DALLAS -- We already knew coach Alain Vigenault was angry and it appears general manager Mike Gillis is as well.
It was up to Gillis to deliver the Canucks' official reaction to the one-game suspension winger Jannik Hansen received for his hit on Chicago forward Marian Hossa and it was succinct and to the point.
"I told Brendan Shanahan what I thought about the decision and I have nothing else to say," Gillis said Wednesday night, not long after the NHL disciplinarian rendered his ruling.
Hansen will miss Thursday night's game in Dallas against the Stars. Based on his average annual salary, Hansen will forfeit $7,297.30. That money goes to the Players' Emergency Assistance Fund.
Hansen collided with Hossa in the neutral zone at 1:10 of the third period of Vancouver's 4-3 shootout loss to the Blackhawks at the United Center. His elbow and forearm made contact with the back of Hossa's head as both players reached into the air to bat down a puck. He received a roughing minor on the play. Hossa, who has a history with concussions, left the game and did not return.
"While it might be true that Hansen initially reaches up to play the puck in the air, he changes the position of his arm and delivers a sharp, careless forearm to the back of Hossa's head," Shanahan said in a video explaining his decision.
"Although it's true that both players initially had their hands open as the puck approaches, Hossa maintains an open palm throughout. Hansen, on the other hand, has closed his hand and has a closed fist. He also does not extend his arm until after Hossa has made contact with the puck.
"While all of this may occur at a split second, we feel that the carelessness and force of which the blow was delivered elevate the incident to the level of supplemental discipline."
The Canucks had argued that the play was a "hockey play" and Vigneault had maintained it did not even deserve a penalty.
Hansen had a phone hearing with Shanahan right after the Canucks practised early Wednesday afternoon in Dallas. Vigneault, Gillis, the NHLPA and Hansen's agent also participated on the conference call.
Speaking before the decision was announced, Vigneault once again made it clear he did not think the incident deserved a hearing.
"I don't even know why we had the call," Vigneault said.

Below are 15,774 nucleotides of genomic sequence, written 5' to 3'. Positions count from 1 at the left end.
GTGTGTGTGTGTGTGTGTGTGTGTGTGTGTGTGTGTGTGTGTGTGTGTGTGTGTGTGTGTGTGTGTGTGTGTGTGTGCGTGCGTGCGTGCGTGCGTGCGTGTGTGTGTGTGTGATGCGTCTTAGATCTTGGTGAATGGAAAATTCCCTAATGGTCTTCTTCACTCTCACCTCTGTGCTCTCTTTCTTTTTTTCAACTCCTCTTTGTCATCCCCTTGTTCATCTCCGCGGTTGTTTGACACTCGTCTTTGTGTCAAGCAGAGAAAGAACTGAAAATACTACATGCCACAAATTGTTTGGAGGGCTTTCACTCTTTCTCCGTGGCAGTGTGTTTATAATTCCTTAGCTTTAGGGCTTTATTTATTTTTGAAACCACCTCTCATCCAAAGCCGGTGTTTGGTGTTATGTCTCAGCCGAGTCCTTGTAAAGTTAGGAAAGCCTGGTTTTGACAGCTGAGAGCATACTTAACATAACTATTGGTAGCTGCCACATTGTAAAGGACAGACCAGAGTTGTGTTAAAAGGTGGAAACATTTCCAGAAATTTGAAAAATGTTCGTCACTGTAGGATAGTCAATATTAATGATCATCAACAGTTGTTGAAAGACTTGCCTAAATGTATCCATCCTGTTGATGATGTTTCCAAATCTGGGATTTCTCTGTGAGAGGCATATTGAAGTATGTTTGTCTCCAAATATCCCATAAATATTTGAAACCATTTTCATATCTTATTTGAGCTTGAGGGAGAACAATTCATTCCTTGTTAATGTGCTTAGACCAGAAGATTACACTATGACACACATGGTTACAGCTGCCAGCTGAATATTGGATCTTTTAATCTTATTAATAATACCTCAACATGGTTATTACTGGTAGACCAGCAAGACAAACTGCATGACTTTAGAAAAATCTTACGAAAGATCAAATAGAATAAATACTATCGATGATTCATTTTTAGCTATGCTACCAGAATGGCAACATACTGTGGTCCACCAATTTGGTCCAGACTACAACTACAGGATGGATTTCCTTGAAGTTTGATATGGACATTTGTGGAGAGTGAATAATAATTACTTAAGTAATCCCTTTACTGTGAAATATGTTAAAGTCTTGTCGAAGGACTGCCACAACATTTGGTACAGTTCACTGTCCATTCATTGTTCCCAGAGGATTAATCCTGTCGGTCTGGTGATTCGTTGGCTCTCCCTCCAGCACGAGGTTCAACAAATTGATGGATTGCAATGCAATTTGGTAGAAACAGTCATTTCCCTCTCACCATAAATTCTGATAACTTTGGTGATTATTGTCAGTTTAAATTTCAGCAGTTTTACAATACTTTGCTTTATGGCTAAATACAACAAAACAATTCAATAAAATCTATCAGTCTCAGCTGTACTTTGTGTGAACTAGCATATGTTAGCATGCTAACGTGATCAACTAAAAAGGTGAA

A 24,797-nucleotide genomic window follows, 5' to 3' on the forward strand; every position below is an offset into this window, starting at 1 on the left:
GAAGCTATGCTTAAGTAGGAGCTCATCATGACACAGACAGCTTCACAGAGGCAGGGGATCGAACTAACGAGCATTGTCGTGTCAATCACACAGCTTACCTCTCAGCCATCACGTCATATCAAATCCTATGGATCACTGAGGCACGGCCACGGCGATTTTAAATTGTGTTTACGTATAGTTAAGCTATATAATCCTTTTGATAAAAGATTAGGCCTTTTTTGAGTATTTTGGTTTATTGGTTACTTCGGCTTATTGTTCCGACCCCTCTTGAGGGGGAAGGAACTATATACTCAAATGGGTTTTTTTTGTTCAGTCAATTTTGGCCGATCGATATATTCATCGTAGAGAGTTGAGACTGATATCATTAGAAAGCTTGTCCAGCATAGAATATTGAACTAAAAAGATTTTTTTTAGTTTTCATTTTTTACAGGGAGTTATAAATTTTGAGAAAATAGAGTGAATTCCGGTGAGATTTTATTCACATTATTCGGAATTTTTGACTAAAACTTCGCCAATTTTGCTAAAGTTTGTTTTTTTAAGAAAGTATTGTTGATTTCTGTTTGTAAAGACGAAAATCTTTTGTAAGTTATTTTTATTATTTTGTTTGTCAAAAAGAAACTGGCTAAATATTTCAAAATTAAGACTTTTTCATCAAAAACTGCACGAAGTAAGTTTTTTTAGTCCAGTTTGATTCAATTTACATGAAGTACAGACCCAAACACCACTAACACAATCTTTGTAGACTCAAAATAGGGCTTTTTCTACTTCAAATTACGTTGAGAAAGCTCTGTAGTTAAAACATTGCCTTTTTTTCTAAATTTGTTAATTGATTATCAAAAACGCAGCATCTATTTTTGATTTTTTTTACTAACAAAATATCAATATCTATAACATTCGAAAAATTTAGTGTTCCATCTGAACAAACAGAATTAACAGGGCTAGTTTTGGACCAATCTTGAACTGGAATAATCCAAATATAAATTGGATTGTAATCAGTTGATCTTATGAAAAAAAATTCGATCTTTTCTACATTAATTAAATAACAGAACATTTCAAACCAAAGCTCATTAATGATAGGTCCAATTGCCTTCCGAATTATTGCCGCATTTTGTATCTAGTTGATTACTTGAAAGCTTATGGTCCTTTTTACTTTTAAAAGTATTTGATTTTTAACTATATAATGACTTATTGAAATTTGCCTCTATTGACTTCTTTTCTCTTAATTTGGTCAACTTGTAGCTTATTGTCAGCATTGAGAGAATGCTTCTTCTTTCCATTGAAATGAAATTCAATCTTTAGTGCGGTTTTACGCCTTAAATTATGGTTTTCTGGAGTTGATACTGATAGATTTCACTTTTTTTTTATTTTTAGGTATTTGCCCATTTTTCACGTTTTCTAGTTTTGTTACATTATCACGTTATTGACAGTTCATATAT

Asked if he had offered that opinion to Shanahan during the call, Vigneault said: "Very clearly, very clearly."
Vigneault had noted after Tuesday night's game that the referees did not even initially call a penalty on the play. He said there was "no chance" Hansen would receive supplemental discipline from the league.
Hansen had little to say after the hearing.
"The hearing went fine, we are awaiting word on it and that's where it is right now," he said.
Hansen was not made available by the Canucks to comment on the ruling.
The Blackhawks had the day off Wednesday and no update on Hossa's condition was provided.
In his video, Shanahan said he took into account that Hansen had no previous disciplinary history with the NHL.
Hansen's suspension means that Aaron Volpatti will likely draw back into the lineup for Thursday night's game.
LET'S GET PHYSICAL: Zack Kassian is the first to admit his game has tailed off of late, but the rookie used a dose of humour after Wednesday's practice to temper expectations.
"I hope you guys weren't thinking I was going to score 48 goals," Kassian said, drawing laughs from reporters.
Kassian is tied for the team lead with five goals, but hasn't scored in the last eight games and just has one point in that stretch. He's also struggled at times defensively and in Wednesday's practice was dropped to the fourth line.
"I want to get back on track," he said. "I obviously haven't been playing my strongest. There are a lot of ups and downs and it's a matter of staying even-keeled, working hard every day and good thigns will happen.
"I have to be physical, I think that's the one thing the last couple of games I have got away from. You have to be skating to make those hits, just chipping pucks and using my body and making plays and those things will happen."
Vigneault said Kassian is being encouraged to make better decisions with the puck.
"And obviously, a power forward has to be physcial, he has to play the body, he has to have an impact on the ice. When he does that he's a very useful player."
ICE CHIPS: In addition to shaking up his defensive pairings, Vigneault also juggled three of his forward lines in Wednesday's practice. He had Ryan Kesler skating with Chris Higgins and Hansen (who won't play Thursday night), while Jordan Schroeder centered Mason Raymond and David Booth. Kassian skated on a fourth line with Max Lapierre and Dale Weise. . .Cory Schneider will get the start in goal Thursday night against the Stars.
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